Our kindly hosts in Mesa directed us along a different route from what we’d planned, and we are mightily glad they did. We left I-40 at Holbrook, Arizona, and angled southwest through fog and crags and steep mountains. Take away the cactus, wait around for sixty or eighty million years, and you’d almost think you were in the Scottish Highlands, but with a wee bit more sunshine.
Everything we encountered after ditching the interstate took our breath away. The mountains were vast and seemingly endless in their variety; at times they appeared soft and rumpled, and at times they looked cracked, tortured, and broken. The clouds tangled with the peaks and wove themselves into the folds and rifts. I kept hearing Butch saying wearily to Sundance, “LaForce is strictly an Oklahoma man; I don’t know where we are, but it sure as hell isn’t Oklahoma.”
We sure as hell weren’t in Oklahoma. There were moments when we feared that these overwhelming, elemental vistas would spoil us for the comparatively mild views in northern New Mexico. (This fear would be allayed, rather violently, later on our second day of driving.)
We passed through all four seasons that day, the first of 2004. Deep fog and drizzle; snow; searing sunshine; dry buffeting winds.
From the early morning, when we headed south on St Francis Road to I-25, to the late afternoon as we pulled into Mesa (past the crumbling dirt lots on one side of the wide boulevards and the opulent golf courses on the other), we had descended from seven thousand feet above sea level to just over one thousand.
We spent a very relaxing and enjoyable night in Mesa with our gracious hosts, and we left at about nine yesterday morning. I-10 heads west out of the Phoenix area and carries on interminably until it hits the ocean, the airport, and our hotel.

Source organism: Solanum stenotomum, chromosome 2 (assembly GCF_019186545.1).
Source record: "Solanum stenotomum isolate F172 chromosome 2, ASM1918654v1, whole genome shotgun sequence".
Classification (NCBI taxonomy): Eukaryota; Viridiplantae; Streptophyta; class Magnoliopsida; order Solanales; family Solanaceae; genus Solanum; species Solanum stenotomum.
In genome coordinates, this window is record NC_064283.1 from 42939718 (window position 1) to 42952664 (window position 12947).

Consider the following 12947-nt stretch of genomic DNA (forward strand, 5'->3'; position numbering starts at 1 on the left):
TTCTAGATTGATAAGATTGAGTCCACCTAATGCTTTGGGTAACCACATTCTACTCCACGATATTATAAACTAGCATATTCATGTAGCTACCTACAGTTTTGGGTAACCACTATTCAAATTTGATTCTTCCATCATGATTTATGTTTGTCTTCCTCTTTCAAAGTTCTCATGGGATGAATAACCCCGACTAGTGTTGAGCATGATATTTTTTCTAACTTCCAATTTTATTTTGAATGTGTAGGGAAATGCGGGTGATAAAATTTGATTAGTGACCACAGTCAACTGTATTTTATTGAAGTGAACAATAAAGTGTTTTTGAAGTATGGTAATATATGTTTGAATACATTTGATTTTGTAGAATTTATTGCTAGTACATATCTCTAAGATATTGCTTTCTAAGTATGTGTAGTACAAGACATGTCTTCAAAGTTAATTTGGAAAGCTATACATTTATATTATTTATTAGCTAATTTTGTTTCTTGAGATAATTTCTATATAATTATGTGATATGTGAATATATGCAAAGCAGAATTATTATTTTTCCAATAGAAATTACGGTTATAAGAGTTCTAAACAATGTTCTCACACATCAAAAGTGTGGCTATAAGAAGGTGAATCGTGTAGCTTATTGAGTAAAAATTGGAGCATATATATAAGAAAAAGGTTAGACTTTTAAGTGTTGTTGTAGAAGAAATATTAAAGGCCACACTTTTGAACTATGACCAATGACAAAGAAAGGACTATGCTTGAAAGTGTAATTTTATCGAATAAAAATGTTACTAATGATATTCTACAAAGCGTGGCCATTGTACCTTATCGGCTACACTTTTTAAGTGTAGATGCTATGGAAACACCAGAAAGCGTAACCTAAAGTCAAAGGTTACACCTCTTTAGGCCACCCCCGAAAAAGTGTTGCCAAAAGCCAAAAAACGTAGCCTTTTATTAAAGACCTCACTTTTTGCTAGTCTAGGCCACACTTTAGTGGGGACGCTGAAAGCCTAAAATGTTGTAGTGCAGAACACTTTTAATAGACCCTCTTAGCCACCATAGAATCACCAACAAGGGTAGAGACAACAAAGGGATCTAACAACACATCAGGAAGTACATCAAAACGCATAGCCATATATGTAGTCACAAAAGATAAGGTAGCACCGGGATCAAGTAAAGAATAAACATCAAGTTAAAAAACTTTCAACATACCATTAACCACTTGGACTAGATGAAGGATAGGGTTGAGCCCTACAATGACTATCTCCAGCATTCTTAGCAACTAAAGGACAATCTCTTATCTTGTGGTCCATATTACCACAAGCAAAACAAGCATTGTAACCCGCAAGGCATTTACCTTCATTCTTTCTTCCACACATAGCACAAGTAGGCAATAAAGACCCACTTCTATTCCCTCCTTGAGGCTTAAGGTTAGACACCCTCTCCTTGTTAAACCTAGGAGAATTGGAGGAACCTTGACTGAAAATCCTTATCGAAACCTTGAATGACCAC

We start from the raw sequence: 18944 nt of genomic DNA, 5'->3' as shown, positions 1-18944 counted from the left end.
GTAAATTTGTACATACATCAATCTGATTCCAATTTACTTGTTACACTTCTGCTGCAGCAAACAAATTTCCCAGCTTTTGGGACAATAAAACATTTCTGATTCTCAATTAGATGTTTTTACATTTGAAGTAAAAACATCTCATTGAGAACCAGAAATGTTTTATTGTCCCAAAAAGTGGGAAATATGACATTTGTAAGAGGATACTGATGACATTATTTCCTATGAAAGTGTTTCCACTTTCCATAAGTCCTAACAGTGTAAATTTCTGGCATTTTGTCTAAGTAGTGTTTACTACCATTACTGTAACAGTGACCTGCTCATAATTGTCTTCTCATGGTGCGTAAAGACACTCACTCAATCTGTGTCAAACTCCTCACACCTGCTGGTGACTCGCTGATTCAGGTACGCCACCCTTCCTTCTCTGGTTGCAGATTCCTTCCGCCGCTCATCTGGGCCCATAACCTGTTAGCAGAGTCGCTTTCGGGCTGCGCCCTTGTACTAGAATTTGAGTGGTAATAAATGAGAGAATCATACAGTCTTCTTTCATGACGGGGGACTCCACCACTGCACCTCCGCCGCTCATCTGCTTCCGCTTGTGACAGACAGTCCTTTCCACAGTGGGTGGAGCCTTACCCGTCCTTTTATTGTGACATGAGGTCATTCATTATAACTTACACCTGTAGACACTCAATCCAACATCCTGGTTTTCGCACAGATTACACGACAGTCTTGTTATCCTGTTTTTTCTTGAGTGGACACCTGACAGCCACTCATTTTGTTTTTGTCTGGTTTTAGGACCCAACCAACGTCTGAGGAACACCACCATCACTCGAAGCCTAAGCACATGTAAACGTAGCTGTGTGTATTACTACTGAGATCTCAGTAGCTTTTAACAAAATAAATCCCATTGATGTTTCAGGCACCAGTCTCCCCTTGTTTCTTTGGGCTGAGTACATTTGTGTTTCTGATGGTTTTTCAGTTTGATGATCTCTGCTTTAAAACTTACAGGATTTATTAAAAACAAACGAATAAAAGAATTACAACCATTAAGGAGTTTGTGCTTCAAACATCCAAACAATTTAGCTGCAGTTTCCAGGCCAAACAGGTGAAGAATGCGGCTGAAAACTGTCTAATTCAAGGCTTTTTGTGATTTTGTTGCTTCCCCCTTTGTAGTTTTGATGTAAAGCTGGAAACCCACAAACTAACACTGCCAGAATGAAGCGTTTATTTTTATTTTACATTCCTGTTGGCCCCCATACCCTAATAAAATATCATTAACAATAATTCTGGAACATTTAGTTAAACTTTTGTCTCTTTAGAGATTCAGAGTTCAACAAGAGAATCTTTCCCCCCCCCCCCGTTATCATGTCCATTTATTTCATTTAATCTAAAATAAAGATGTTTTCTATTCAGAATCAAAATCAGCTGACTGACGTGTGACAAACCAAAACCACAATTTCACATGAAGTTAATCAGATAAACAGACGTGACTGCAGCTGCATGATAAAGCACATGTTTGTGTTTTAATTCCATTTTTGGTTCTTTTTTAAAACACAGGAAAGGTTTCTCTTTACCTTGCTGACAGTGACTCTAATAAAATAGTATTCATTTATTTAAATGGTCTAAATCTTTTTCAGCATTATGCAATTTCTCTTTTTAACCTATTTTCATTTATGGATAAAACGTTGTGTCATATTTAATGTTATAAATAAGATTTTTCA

We crossed western Arizona as the morning wore on. The distant mountains resembled Mordor, and the nearby mountains resembled great mounds of gravel dumped along the side of the road. When we arrived at the state line, we met the Colorado river, looking quite pleased with itself after the magnificent artifice it had wrought with otherwise stubborn rock a few hours north of there.
Western California is the most efficacious cure for insomnia I have yet encountered. The mountains can’t quite muster the enthusiasm required to be impressive; the flats in the near distance seem somnolent in their uniform yellowness; the listless scrub and brush dotting the landscape appear lost and wandering. The cactus, which in other settings displayed an austere mystery that approached an ineffable majesty, here merely looked like bored people in a dole queue. Just when we thought we couldn’t take it anymore, the mountains closed in, snagging a storm system and locking it in place overhead, and obscured the sun. An apocalyptic pall fell over the whole scene, with an unnerving wind that began battering us with an annoying persistence, like a wailing child in a supermarket.
I can hardly believe I’m saying this, but I found myself yearning for the interminable sprawl of Los Angeles.
It rained all afternoon, and we crawled our way into the city, our only consolation being that we were now awash in signals from lavishly funded NPR stations.
Our hotel is a bit old and tired, but generally comfortable. Our room looks northeast, and we can watch the planes on final approach to LAX. The Wife has already begun her program, and will be dancing every day for the next two weeks. I will be relishing a bit of R&R (though with a fair amount of R&D, since there is never any complete time-off for intrepid self-employed persons).
I have yet seen very little of the city, but I am busily clicking my way around Mapquest to locate various important nearby destinations, and to get a sense of where exactly I am.
I am in Los Angeles, and the sun is shining.